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Your experience is the price of admission to gain access to a global audience. The low barrier to entry is why you're fighting for pennies.

Twenty years ago when I was in high school, I worked at CompUSA. They sold a lot of software in their day... in my region of the country, 40% of software sold passed through our store's door. To sell software at CompUSA or similar retailers, you needed to interface with a publisher, who would then try to sell your software to a buyer at the store. Then you'd need to print collateral, get an attractive box, duplicate physical media in quantities sufficient to stock 500 stores. At your expense.

And for all that, you'd be a box on a bottom shelf somewhere.

If you wanted to actually sell software, you'd need to pay for premium placement on an endcap or display. I recall one vendor who paid over $2M for premium endcaps at each store for a handwriting recognition app.

When customers were dissatisfied, or returned your software that wasn't supposed to be returnable, the store would withhold payment for your software (which was running 60-90 days late in most cases) and mail you back the resealed box at your expense, which may have contained a rock instead of your software.

Fast forward to 2015, and you're paying $99 to sell software for $15 that nets you $10, which is paid promptly every month. Apple treats you like cattle, because you are in effect a cow to them... there are thousands of people like you!

> Twenty years ago when I was in high school, I worked at CompUSA

So, selling software was a PITA full of inefficiencies and middlemen. Everyone hated it.

Now, 20 years later, we live on the open web, a level playing field where anyone can experiment to their heart's content and sell what they want, how they want it.

And you wonder why people complain about Apple adding restrictions? And your answer is "tough luck, we have the possibility to do things better, but things were even worse 20 years ago so just suck it up"?

> Your experience is the price of admission to gain access to a global audience

This Hacker News comment has access to a global audience. There are fart noise videos on YouTube with access to a global audience. That means nothing anymore.

Apple also do a piss-poor job of giving that access. It's already easier to find our app via Google than searching for the literal exact app name on the App Store. Whenever you release an update theres a 1-12 hour window where people will get random error messages since there's massive CDN sync lag.

You don't live on an open web. On mobile devices, you live in a garden with high walls (Apple, Microsoft) or lowish walls (Android). The consumers of the garden are... the public, not you. You are the gardener planting trees and cutting the grass.

Apple isn't just giving you a place on a shelf either. You have a half dozen ways that consumers are earning credits to buy your stuff (credit cards, kid allowances, supermarket gift cards, credit card rewards, etc), millions spent marketing the platform, etc.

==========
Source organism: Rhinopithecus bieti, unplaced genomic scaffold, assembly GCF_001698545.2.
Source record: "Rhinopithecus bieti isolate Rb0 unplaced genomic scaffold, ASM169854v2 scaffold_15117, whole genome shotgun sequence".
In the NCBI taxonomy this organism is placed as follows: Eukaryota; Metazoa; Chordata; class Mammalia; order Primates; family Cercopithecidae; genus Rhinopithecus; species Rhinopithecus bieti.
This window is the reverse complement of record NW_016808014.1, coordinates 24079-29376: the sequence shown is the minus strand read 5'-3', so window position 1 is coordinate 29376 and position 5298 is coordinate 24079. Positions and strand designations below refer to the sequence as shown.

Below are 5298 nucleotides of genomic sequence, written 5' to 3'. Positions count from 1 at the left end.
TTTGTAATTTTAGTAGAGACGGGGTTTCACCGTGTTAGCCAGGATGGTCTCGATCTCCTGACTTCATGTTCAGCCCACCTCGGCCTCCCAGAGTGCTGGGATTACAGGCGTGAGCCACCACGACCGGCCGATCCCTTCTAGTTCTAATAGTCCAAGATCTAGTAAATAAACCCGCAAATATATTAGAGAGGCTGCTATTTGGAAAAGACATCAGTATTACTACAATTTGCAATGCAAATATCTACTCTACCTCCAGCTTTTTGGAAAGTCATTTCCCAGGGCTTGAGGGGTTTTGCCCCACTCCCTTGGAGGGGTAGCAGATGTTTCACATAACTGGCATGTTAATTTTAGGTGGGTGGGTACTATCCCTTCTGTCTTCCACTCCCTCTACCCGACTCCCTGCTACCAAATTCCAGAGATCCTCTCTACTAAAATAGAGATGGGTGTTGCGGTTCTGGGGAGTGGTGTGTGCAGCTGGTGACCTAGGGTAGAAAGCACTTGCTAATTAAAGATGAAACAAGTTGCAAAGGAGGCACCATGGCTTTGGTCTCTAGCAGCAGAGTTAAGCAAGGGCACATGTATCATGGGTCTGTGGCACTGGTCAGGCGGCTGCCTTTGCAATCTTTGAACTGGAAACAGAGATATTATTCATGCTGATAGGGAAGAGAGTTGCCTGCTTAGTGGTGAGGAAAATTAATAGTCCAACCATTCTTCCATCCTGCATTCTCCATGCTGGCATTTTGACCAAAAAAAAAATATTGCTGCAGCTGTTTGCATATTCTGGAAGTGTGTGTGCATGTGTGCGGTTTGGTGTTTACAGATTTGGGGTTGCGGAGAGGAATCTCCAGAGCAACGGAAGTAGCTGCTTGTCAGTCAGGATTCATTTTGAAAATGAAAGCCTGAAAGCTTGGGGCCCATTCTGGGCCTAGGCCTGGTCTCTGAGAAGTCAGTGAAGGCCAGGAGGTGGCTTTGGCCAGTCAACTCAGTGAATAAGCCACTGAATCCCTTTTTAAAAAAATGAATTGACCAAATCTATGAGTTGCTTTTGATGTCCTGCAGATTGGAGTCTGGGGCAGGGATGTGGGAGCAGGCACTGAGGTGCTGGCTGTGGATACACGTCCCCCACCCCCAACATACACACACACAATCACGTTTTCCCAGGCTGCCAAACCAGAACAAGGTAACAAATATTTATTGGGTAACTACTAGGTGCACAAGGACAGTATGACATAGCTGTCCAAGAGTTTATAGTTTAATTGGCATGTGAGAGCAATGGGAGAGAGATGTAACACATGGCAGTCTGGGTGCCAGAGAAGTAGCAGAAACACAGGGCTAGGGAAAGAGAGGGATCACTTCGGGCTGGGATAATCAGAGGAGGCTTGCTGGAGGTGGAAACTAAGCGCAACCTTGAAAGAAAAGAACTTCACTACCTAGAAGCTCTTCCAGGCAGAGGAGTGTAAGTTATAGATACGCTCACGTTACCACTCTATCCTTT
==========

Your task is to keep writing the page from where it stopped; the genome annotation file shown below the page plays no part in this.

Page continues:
As long as there is a gatekeeper, that gatekeeper will collect a toll. Free/open is going to come from new players like Firefox & Ubuntu, and traction there will give Apple and Google incentives to behave more

> Your experience is the price of admission to gain access to a global audience.

Nothing they said was inherent to the process of getting a global audience. Apple has created all of their problems they mentioned; we know this because Apple could make them all go away.

Why would they bother when another cow will step forward?

The developers' gripes seem to be about actual problems for them, but potential problems for Apple.

Similar things happen with Google and AdSense publishers.

You could also publish on Android or the web and have access to a "the global audience".

Comparing the App Store with 20 years old methods is a fallacy. To be realistic you should compare using the Android/Mozilla/Windows/Web distribution methods.

The Android model i.e. the Google model is now the same as Apple's.

Only it has the ability to sideload applications which let's be honest as primarily been used for installing pirated applications.

I kind of resent that comment. I sideload apps all the time, none of them are pirated. That stereotype just re-inforces companies attempts to lock down our devices and it kind of pisses me off to hear it constantly regurgitated.

Calling it 'sideload' is already aiding the enemy. It's the normal way of doing things. Installing software from an app-store should have a different name instead.

There is this thing called the Amazon Appstore. Perhaps you've heard of it? On anything but an official Amazon device, it works entirely by sideloading [1]. And considering the broad impact this particular use (not to mention other important ones) has had (e.g. Amazon's official devices probably wouldn't exist without their use of sideloading to bootstrap the app ecosystem), saying sideloading primarily used for piracy is just wrong.

[1] Ironically, I think the pervasive sideloading third-party app stores on Android require is a bug, not a feature. I'd much rather see an official way to add "known sources" so that, after the initial install, you didn't need to leave sideloading enabled in order to use them.